Abba who is an author and an advocate of youth governance said youths in Jos engaged in this are fond of taking Marijuana, tramadol, codeine, beneling, rapinol, exxsol, belying, gam, among others.
“The way forward is only for the government to checkmate this menace by ensuring the prosecution of those selling it like in the pharmacy, chemists, and wholesalers around communities. It is also worthy to know that some of the security agents that are meant to enforce the law and intensify the fight against this menace are also taking it and that is why the youths engage in taking it or the dealers of such illicit drugs are treated lightly,” he said.
Equally, the Plateau State Chairman of the youth wing of the Christian Association of Nigeria, Pharmacist Markus Kanda, said drugs, especially the stimulating ones, have a way of altering perception and sense of young people’s judgement and cause them to make wrong decisions.
Substance-abusing youths, he said, are at higher risk of mental health problems, including depression, personality disorders, and suicidal thoughts.
“When youths take drugs and related substances, their sense of judgement becomes impaired. They no longer think straight and hence can be seen to behave weird and make themselves available as willing tools during crises. Drugs being abused by youths mostly include tramadol, codeine, cough syrups, shoe-making solution, among others,” he said.
Furthermore, in December last year, stakeholders at a consultative meeting of key religious and ethnic/community leaders in the state, held in Jos fingered drug abuse as an integral cause of Jos conflict.
In a communique at the end of the meeting, the stakeholders called on the security agencies and the authorities to clamp down on the use of illicit drugs by youths because they are the major propeller of conflict and criminal activities.
“The way forward is for the government to checkmate this menace by ensuring the prosecution of those selling these illicit drugs.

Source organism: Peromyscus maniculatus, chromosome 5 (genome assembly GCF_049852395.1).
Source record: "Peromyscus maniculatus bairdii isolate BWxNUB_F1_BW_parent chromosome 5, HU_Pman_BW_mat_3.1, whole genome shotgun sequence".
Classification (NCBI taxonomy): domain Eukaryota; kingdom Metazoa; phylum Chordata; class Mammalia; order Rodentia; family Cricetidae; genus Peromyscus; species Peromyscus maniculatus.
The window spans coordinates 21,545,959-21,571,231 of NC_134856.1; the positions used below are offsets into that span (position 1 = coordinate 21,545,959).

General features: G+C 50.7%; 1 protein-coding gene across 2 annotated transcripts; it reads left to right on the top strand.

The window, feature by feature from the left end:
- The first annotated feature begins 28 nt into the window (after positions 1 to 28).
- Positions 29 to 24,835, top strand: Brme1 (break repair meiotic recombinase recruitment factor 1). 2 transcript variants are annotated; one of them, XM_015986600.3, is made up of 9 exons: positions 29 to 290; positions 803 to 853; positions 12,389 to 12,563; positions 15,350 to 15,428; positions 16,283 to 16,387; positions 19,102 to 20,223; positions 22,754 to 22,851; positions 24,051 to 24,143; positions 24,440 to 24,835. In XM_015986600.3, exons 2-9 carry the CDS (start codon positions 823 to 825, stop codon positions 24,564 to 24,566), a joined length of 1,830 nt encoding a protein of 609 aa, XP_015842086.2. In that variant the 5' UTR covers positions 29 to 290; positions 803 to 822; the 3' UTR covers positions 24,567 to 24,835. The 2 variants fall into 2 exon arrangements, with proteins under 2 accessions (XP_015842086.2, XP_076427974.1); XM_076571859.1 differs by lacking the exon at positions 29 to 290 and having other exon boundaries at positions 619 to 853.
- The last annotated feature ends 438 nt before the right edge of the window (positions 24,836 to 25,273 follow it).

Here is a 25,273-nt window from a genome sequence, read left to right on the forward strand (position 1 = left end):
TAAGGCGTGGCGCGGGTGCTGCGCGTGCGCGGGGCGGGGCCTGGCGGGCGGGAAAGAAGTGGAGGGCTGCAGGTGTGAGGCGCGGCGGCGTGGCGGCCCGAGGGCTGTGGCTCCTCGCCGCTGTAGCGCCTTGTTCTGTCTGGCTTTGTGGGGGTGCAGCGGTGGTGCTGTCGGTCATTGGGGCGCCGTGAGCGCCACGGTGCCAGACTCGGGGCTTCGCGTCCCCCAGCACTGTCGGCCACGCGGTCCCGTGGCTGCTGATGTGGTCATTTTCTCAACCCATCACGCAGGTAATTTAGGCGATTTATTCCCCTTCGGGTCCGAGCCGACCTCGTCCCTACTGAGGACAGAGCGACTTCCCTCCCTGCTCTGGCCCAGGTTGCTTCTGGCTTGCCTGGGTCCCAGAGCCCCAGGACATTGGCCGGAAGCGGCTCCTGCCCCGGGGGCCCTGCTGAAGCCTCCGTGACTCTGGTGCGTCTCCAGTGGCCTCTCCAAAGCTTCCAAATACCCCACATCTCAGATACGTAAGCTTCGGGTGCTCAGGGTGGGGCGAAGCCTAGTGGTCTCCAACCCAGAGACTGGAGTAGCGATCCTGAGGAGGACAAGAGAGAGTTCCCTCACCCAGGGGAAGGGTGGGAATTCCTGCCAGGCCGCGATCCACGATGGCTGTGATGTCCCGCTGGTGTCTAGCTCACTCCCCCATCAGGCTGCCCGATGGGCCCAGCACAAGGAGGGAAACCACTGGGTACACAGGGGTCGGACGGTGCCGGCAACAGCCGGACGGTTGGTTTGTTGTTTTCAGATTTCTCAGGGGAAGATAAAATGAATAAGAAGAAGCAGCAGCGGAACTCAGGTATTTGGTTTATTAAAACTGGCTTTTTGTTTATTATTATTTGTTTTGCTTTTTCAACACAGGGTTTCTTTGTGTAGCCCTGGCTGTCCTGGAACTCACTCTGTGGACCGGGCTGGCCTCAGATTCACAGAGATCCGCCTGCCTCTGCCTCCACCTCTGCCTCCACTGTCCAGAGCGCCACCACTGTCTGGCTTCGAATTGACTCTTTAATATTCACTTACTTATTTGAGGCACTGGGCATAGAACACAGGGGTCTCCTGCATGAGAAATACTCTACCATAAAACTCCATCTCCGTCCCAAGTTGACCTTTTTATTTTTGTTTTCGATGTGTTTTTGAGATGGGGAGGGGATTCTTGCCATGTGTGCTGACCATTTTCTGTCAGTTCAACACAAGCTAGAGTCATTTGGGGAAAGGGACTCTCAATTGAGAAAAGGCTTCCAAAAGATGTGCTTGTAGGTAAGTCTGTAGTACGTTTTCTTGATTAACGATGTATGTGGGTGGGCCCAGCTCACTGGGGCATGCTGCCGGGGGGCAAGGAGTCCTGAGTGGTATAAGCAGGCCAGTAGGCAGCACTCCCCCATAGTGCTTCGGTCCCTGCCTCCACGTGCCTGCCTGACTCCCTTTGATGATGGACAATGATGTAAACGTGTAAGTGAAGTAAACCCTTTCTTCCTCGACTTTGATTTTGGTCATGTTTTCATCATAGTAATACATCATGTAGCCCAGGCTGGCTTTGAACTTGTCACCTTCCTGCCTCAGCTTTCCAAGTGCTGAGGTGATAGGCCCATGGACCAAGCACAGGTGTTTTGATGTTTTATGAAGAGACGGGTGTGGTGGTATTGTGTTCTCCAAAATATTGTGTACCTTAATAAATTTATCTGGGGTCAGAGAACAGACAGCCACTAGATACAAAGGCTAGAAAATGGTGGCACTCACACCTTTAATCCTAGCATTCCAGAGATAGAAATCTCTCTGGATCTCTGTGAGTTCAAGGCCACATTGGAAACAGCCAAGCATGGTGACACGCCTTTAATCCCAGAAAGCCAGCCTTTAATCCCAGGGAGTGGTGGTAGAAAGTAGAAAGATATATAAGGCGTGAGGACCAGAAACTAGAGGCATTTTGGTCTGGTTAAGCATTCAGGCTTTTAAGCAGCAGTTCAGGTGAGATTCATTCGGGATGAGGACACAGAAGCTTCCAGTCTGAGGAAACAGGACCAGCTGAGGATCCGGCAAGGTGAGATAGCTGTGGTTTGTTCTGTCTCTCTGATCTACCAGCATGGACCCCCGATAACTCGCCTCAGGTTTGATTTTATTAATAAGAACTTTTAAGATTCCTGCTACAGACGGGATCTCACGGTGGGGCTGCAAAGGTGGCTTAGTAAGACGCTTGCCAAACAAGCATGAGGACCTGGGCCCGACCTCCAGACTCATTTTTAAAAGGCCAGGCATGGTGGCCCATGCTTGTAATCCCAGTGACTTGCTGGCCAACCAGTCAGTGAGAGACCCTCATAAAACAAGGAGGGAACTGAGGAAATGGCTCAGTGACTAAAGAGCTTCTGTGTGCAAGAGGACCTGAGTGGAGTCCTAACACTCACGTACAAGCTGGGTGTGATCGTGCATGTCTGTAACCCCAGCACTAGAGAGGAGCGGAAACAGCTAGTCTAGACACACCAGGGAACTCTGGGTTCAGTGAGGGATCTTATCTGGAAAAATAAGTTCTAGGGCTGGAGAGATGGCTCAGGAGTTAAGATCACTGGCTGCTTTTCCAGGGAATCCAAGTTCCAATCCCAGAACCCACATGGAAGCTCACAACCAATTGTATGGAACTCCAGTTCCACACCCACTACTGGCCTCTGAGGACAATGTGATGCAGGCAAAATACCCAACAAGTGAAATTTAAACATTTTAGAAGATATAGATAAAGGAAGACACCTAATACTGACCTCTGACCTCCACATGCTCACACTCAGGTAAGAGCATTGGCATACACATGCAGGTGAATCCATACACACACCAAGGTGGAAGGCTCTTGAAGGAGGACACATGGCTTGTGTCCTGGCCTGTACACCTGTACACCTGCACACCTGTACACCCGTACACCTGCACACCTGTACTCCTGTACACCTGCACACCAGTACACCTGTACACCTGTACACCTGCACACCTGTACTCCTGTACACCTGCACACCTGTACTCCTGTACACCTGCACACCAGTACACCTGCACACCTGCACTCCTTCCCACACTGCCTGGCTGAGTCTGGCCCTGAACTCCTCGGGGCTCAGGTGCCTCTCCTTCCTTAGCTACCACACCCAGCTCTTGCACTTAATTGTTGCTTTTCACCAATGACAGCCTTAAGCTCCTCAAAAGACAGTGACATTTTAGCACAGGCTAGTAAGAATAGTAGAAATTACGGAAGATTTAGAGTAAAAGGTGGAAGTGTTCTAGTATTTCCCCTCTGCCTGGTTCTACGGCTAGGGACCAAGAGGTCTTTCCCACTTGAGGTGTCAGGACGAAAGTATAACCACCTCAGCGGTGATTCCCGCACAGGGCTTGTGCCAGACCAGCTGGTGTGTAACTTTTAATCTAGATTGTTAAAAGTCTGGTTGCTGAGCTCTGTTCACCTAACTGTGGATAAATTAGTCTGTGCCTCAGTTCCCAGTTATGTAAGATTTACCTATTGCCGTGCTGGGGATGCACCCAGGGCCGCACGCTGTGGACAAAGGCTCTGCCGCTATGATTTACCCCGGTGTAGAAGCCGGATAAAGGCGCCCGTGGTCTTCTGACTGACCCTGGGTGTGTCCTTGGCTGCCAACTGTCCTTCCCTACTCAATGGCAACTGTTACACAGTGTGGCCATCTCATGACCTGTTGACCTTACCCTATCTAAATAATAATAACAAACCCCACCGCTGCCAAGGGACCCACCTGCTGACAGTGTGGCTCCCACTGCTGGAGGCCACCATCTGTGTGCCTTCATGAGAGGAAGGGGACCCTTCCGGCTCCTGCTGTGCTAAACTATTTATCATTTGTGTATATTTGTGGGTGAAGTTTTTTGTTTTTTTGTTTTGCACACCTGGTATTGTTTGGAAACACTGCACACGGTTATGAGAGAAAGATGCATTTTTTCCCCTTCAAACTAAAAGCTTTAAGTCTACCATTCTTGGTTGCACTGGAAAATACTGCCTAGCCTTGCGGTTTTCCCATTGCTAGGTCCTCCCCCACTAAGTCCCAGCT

The Police Public Relations Officer (PPRO) in the state, ASP Ubah Gabriel Ogaba, confirmed that drug abuse has been contributing to the conflicts in the state.
He said the police have been working with the National Drugs and Law Enforcement Agency (NDLEA) to check the menace.
He said the police have mapped out areas where youths converge to take drugs, and have been raiding such places.
Similarly, the spokesman of Operation Safe Haven (OPSH), Major Ishaku Takwa, said most youths who perpetrate the conflicts abuse drugs and that often, the operatives have found drugs on some arrested hoodlums.
He said many of the youths, even though they don’t carry the drugs on them, while engaging in acts of violence, often take the drugs at their specific hideouts before coming out to unleash violence on people, as well as destroy properties.
He said whenever youths who perpetrate violence are arrested by their men, such youths are often handed over to the police for further investigation and action.
Similarly, the Public Relations Officer (PRO) of the Nigerian Security and Civil Defence Corps (NSCDC), Plateau State Command, Longbit, Chrisantus Madaki, said there was a strong link between drug abuse and high rate of violence in the state.
He said that is the reason his men conduct regular raids at hideouts where the youths converge to take illicit drugs.
In an attempt to intervene and to find a solution to drug abuse in the state, the Pastoral Resolve (PARE) mobilised and engaged youths in Riyom and Bokkos local government areas to discuss the issue.
The programme under the theme ‘’Drug abuse as a driver of conflict’ addressed drug/substance abuse among youths as one of the drivers of conflict in their various communities.
The Chief Superintendent of Narcotics of the National Drug Law Enforcement Agency (NDLEA), Mangu LGA of Plateau State, Ku’ulyidam Hassan, said the problem of violence and conflicts would be highly addressed if drug abuse among youths was tackled.
She called on communities to always report cases of drug abuse by youths to the agency for quick intervention.